UK business lobby raps Commonwealth heads for ignoring trade, supply chain issues
The International Chamber of Commerce (ICC) United Kingdom is registering its disappointment over what it claims is the Commonwealth Secretariat’s failure to centre discussions on trade policy issues at the heads of government meeting now under way in Kigali, Rwanda.
Amid increased challenges to trade and supply chain disruptions, Chris Southworth, secretary general of the international body which represents 6.5 million companies in 136 countries, has called organisers “crazy” for reportedly opting not to deal with the critical issue within the 54-member body on a larger scale against the backdrop of the global economic climate.
“The reason is that the Commonwealth secretary general post is up for re-election and, of course, that’s dominating the time of heads of government,” Southworth said in a Gleaner interview a week ago, although conceding that the election is past due.
Jamaica’s Minister of Foreign Affairs and Foreign Trade Kamina Johnson Smith and Tuvalu’s former governor general, Sir Iakoba Italeli, are seeking to replace sitting Commonwealth Secretary General Baroness Patricia Scotland for the post.
Scotland, who is Dominica-born, completed a four-year first term but had her time in office extended due to the coronavirus pandemic.
It is customary for the secretary general to be given two terms in office, however, the baroness is being challenged at two-and-a-half years into her what would have been her second term amid a raft of controversies surrounding her tenure.
“It’s really disappointing that trade is being pulled off the agenda. Right now it should be the number one conversation in terms of driving the economic recovery,” Southworth argued.
He said that the focus of the heads of government meeting, which has been delayed for two years because of COVID-19, should examine supply chain issues and agree to solutions, driving exports toward economic recovery and practical trade initiatives to spur changes over a short period.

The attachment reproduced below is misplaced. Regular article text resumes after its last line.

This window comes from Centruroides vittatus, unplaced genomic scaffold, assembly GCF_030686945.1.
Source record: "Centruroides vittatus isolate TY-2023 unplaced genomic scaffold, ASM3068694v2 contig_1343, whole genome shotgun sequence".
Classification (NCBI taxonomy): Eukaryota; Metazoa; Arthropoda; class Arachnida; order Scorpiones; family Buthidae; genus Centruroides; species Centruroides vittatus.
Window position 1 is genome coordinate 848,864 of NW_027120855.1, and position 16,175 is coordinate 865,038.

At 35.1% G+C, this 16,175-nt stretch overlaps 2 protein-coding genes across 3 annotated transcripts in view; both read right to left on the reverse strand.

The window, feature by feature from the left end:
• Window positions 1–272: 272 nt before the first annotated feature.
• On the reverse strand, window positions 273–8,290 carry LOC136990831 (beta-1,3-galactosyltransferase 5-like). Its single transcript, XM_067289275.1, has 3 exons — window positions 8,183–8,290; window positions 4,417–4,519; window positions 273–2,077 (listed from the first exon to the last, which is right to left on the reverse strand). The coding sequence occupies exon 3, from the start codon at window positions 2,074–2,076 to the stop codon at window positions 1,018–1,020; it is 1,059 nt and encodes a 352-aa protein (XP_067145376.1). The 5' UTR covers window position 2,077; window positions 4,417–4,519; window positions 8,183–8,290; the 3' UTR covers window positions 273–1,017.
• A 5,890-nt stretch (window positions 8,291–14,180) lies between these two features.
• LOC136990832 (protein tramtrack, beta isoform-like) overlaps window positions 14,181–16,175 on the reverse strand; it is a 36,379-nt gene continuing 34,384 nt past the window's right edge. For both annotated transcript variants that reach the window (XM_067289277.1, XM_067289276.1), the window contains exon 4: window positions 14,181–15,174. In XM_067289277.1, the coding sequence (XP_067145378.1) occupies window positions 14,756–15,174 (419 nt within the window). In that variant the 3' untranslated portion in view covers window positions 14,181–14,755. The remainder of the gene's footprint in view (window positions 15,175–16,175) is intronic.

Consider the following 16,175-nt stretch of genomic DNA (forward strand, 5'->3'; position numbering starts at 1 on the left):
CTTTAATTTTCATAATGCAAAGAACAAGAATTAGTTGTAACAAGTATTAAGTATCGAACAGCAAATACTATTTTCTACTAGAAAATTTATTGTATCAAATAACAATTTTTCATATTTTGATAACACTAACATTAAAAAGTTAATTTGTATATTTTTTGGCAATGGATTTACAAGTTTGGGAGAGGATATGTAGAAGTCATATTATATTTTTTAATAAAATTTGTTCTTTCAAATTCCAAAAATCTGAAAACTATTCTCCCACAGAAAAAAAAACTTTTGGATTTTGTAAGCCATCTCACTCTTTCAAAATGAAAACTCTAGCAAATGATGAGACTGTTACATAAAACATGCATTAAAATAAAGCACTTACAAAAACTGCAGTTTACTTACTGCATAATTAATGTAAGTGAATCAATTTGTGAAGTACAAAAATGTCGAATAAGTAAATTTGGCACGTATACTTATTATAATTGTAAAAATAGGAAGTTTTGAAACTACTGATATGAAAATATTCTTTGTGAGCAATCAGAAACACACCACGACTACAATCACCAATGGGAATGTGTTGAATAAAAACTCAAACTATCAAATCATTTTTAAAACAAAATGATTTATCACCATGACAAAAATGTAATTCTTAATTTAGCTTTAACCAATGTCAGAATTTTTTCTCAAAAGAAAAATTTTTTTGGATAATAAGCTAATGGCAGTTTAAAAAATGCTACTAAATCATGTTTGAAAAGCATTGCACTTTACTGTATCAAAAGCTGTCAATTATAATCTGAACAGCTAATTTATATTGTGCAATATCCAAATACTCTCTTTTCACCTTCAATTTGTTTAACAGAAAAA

Southworth said that this is within the context of “many” Commonwealth governments facing intense fiscal pressure, pointing out that the contest is overshadowing trade policy discussions and this could prove detrimental for small island developing states.
“Strangely, the agenda is switched to climate, which is obviously an important agenda, but a very difficult agenda in the Commonwealth because of such diversity of needs across the network. It’s not an easy area to get quick agreement on whereas trade is,” Southworth argued further.
The Commonwealth Secretariat has, however, denied that the topic was cut from discussions.
It said heads of Government and participants at the Commonwealth Business Forum will discuss the challenges and opportunities related to strengthening the Commonwealth and global trade agendas.
“In Kigali, Commonwealth heads of government will deliberate on both trade and the urgent threat posed by climate change, as well as a range of priority issues for Commonwealth states,” communication adviser to the Commonwealth Secretariat Rena Gashumba said in an emailed response to The Gleaner.
But Southworth noted that the next opportunity for a real trade conversation will not occur until mid-2023 at the Commonwealth Trade Ministers Meeting.
“So not only has it come off the agenda, it has been put back another year before we have a serious conversation around trade. It’s the wrong thinking from a business point of view,” said the ICC UK secretary general, who is also co-chair of the business-to-business cluster for the connectivity agenda of the Commonwealth.
He insisted that there is a major opportunity for the digitalisation of trade and commercial trade documents, which are vital to commercial trade transactions but is currently being done on paper.
Southworth said that a “golden opportunity” exists for the Commonwealth to lead from the front on this because of the shared legal framework in English law and because the groundwork for legal reform has already been laid for the United Kingdom with its new electronic trade documents bill slated for parliamentary debate this year.
“This is a low-hanging fruit. It’s very easy to implement with very little to no cost from government and the economic return is absolutely vast,” he said, noting that the value is £1.2 trillion across the Commonwealth.
“So, I just think that it is very disappointing that this is a moment that the Commonwealth can actually really make a difference and not just to its countries, but to world trade because it would build enormous momentum for other countries to do the same thing. But it’s obviously not going to happen because it’s not on the agenda,” added Southworth.